Since I put the aromatics in the bird, you probably realize I'm not adding the stuffing. We are still having it, though, but baked in a dish. This is for one big reason: it changes how long the turkey has to bake, and sometimes means you have to overbake the turkey to bring the stuffing to 185
°, which is the temperature I'm aiming for, since I add egg to keep it somewhat cohesive.

That aside, I'm using good white bread (not the sandwich kind, the "French bread" type, but not the local grocery store's $1 kind), apples, bacon, and the usual stuffing ingredients. One of my friends, Elizabeth said she really likes leeks in stuffing, which sounds delicious, but I don't think I'm going to the grocery store again before Thanksgiving. If plans change, I may grab some. Anyhow, we tested the stuffing for flavor a couple of weeks ago to see if we liked both the apples and bacon, and we're keeping with it. I can't wait to have it again!

Mashed Potatoes
We're not having these.

Mark is part Armenian, and we always have pilaf at Thanksgiving. This may seem like heresy to some of you mashed potatoes and gravy fans, but then you probably haven't had good pilaf. It's the perfect use for turkey drippings, and I have some frozen turkey and chicken stock on hand to fill the gap. Pilaf is really pretty easy: brown 1 c. orzo pasta in 2-3 T. butter until a deep, dark brown, then stir in 2 c. long grain rice, then 6 c. broth. Taste for salt and pepper, bring to a boil, stirring, then cover and simmer 20 minutes. Remove from the heat and leave it alone, covered, 5 minutes. Turn it out to fluff and serve. We'll be making 2 1/2 times this amount, so I've done a lot of stock-making over the last month or so. It's important with pilaf to have a full-flavored stock, so I always roast my chicken or turkey before making it and make sure it doesn't have a diluted flavor before storing it.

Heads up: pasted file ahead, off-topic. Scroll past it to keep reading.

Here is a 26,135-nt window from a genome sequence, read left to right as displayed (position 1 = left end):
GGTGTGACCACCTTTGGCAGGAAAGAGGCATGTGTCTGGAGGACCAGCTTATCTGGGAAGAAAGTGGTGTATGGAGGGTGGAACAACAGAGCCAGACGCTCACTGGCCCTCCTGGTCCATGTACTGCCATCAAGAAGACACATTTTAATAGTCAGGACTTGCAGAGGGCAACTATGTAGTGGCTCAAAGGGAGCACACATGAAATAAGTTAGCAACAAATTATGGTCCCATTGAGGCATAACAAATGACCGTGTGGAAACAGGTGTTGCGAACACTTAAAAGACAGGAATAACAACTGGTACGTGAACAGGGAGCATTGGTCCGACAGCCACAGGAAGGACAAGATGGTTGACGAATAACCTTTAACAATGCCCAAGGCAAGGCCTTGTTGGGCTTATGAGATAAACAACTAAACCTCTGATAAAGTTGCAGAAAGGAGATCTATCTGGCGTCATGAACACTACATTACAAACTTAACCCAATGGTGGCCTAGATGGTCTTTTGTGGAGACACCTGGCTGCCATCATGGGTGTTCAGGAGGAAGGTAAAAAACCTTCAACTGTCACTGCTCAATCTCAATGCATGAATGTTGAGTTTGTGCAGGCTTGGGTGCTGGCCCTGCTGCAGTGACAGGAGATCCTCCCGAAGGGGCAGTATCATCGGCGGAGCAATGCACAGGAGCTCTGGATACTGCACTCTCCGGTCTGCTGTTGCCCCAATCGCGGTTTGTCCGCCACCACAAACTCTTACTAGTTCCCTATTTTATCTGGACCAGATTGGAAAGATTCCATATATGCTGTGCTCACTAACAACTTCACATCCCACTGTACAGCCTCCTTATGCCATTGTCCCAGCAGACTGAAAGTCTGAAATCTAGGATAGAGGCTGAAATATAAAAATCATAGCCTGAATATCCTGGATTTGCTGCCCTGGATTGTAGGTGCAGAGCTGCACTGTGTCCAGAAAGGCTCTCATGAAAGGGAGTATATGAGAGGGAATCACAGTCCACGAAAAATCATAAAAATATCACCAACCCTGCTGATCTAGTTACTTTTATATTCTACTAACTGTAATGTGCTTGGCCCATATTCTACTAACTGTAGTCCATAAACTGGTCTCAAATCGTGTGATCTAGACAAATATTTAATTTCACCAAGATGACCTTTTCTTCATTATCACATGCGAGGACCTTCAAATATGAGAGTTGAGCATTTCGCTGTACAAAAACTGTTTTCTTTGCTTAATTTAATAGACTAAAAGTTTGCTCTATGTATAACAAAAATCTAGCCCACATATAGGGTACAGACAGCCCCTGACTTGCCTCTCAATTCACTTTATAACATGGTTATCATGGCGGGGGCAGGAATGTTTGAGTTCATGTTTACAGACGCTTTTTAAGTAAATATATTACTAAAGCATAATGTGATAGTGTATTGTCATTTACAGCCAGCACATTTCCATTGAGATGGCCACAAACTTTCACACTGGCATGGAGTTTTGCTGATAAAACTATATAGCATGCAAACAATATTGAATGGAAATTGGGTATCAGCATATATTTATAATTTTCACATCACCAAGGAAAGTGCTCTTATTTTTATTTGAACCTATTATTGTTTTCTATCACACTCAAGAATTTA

Whipped Sweet Potatoes
These are pretty simple: bake the sweet potatoes, mix with butter, salt, fresh nutmeg, and just a touch of cinnamon.

I know I just made cranberries with apples a few weeks ago, but I've decided to go my traditional orange zest, orange juice, and cinnamon stick method this time. The other cranberries are very good, but I like the bright flavors of this other recipe to counter all the starch at Thanksgiving.

Creamed Onion
I love my mom's creamed onions, even if they too indulgent to have any other time of year. If you've never had them, this is definitely one to try. When they come out of the oven, though, they are steamy hot, so don't burn your mouth. And if you can't find boiler onions (they're hard to find), you can buy small white onions and quarter them.

2 dozen small white onions (boiler onions)
1/4 c. butter
1/4 c. flour
1 1/2 c. cream
salt and pepper
dash of cayenne
1/2 c. torn buttered bread

Boil onions five minutes. Drain, reserving 1/2 c. liquid. Melt butter and blend in flour. Gradually add reserved liquid or other water and cream, stirring constantly. Cook, stirring, until smooth and thickened. Add salt, pepper, and cayenne to taste. Add onions and mix lightly. Pour into 8" square dish and cover with foil. Bake at 350° for 45 minutes; uncover, add bread, and bake about 15 more minutes.

Green Bean Casserole
I'm using Martha Stewart's recipe for the green beans this year, almost. I can never just follow a recipe, since I'm so curious about everything. I didn't add the red bell pepper, I used crimini mushrooms (or a mix of crimini and white), I double-dipped my shallots before deep frying (it makes a significantly better coating), and I omitted the bread crumbs. I did like the parmesan cheese. I also just mixed the mushroom sauce and the prepared green beans (haricot verts) all together and tossed them into the dish before topping them with the cheese and shallots. The trial run a couple of weeks ago was very good, and I recommend this variation if you like the traditional flavors of green bean casserole. I plan on making the mushroom sauce tomorrow to help reduce my Thursday chaos.

Corn Pudding
My grandma used to make scalloped corn frequently for Thanksgiving, or just Sunday dinner, when I was little, and I always loved it. Maybe because I'm from the Midwest and thus a big corn fan. In any case, I really wanted to carry on the tradition this year, so I'm attempting to make something I've never tested out before, but I'm hoping it will be good. I'll keep you updated.

Ah, pie, the love of my kitchen life. I'm making 2 pecans, 1 pumpkin, 1 apple, 1 peach, and 1 cherry. And, of course, lots of lightly sweetened whipped cream. I could go on about pie for a while, so I'll have to save that for another blog, hopefully soon. We should have enough for our 12 adults, 5 kids, and baby, and enough for leftovers. Leftover pie is important, too.

So there you have it, and I'm exhausted just writing it all down, so I know it will wear me out to make it, but I wouldn't have it any other way. I can't wait to get started. Hopefully the men will clean up when we're done, and then we can just relax. And turn on the NFL network. And have another piece of pie.